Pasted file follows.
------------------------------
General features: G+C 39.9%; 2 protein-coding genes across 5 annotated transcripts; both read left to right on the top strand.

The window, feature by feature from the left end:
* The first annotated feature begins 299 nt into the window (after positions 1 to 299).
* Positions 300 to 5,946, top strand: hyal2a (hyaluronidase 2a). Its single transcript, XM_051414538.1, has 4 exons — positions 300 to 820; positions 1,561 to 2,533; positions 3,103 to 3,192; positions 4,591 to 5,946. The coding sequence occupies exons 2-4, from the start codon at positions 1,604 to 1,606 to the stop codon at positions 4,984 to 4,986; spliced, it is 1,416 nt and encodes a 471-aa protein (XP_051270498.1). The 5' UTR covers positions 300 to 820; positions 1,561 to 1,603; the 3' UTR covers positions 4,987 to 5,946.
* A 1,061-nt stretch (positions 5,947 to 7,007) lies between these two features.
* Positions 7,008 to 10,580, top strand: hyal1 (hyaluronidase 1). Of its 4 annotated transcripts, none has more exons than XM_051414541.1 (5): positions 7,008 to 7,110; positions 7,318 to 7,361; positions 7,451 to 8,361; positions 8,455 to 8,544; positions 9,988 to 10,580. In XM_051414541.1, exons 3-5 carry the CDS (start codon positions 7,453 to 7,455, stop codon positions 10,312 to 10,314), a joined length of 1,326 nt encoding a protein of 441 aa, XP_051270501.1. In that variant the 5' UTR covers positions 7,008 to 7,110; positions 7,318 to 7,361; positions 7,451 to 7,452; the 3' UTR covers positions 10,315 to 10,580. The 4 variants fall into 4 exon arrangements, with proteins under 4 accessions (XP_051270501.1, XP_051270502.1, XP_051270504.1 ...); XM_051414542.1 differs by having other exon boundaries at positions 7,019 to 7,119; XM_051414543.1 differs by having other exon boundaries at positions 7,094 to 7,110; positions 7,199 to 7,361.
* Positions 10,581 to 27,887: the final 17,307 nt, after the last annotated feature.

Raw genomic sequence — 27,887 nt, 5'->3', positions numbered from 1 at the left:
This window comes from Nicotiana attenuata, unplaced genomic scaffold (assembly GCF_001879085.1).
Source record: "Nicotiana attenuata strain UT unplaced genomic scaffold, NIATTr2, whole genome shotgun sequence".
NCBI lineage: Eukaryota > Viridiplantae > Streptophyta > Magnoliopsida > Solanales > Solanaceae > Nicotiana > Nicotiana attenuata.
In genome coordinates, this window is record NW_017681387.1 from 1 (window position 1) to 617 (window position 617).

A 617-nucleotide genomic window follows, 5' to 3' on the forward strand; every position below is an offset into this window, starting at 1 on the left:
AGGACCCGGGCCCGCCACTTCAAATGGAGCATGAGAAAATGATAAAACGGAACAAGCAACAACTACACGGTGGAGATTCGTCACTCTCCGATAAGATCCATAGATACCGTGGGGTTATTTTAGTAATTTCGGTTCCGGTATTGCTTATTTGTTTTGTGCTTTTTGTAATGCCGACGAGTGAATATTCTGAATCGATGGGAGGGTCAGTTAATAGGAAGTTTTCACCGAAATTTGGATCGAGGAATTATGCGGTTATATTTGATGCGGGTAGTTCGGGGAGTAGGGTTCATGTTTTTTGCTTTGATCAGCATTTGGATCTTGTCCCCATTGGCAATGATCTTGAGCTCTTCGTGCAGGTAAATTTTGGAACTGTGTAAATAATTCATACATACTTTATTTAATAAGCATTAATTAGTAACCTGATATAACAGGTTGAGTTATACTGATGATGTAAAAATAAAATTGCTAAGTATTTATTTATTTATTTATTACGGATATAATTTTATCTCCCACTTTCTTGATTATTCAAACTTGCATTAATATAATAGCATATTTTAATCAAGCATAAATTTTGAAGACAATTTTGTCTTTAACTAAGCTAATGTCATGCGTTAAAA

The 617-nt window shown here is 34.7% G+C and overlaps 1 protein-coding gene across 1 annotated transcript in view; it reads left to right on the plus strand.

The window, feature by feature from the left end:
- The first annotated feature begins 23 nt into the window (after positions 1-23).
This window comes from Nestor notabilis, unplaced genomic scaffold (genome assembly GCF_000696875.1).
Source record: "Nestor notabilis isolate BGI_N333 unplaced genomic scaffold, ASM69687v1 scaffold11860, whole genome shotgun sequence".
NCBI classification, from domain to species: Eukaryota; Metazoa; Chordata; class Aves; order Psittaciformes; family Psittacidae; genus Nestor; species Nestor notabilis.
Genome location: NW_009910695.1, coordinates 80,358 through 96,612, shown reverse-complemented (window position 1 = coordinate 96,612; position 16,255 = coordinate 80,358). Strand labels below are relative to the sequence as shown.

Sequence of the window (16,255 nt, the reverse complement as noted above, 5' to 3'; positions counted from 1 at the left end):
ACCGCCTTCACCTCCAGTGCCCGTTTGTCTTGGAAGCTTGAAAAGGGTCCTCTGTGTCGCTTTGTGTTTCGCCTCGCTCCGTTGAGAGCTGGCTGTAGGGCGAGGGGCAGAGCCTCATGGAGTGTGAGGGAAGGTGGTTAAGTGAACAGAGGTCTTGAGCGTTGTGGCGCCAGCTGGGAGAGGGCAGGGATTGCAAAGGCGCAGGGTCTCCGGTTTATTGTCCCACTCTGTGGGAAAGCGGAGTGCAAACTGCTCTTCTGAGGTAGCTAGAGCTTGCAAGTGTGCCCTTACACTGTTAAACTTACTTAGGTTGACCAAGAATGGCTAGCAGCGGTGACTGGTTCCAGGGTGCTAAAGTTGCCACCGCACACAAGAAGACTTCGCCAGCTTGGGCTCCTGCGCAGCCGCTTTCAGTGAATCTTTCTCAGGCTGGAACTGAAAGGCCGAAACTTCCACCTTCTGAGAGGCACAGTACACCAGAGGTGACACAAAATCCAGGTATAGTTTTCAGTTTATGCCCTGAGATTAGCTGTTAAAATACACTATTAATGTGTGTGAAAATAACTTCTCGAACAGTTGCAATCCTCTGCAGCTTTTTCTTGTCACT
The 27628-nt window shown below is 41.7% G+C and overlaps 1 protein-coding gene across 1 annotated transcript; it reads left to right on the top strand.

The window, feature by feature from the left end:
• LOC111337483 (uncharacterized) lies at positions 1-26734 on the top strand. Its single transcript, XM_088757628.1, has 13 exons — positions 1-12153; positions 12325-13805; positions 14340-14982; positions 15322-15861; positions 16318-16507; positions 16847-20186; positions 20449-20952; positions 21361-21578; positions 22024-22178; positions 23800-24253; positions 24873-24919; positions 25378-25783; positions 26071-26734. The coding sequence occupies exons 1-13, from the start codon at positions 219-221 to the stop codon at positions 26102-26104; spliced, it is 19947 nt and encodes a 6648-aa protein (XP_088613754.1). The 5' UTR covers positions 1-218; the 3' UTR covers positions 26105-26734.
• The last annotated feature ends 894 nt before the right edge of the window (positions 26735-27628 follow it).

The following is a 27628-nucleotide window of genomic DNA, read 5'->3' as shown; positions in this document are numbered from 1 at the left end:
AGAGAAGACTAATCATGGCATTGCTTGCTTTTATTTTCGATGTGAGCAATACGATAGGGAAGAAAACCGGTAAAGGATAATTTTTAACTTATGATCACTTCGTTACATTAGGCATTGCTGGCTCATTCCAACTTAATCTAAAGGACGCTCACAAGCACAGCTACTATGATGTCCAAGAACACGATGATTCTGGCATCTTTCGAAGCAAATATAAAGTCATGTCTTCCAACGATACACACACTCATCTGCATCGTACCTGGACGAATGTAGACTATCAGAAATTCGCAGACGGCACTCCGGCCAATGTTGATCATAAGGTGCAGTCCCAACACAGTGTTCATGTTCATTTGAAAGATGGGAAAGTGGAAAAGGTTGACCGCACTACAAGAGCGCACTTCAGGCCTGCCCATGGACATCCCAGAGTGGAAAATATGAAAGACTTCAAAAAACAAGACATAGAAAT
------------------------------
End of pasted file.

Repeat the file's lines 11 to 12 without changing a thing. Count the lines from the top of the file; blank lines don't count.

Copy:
NCBI lineage: Eukaryota > Viridiplantae > Streptophyta > Magnoliopsida > Solanales > Solanaceae > Nicotiana > Nicotiana attenuata.
In genome coordinates, this window is record NW_017681387.1 from 1 (window position 1) to 617 (window position 617).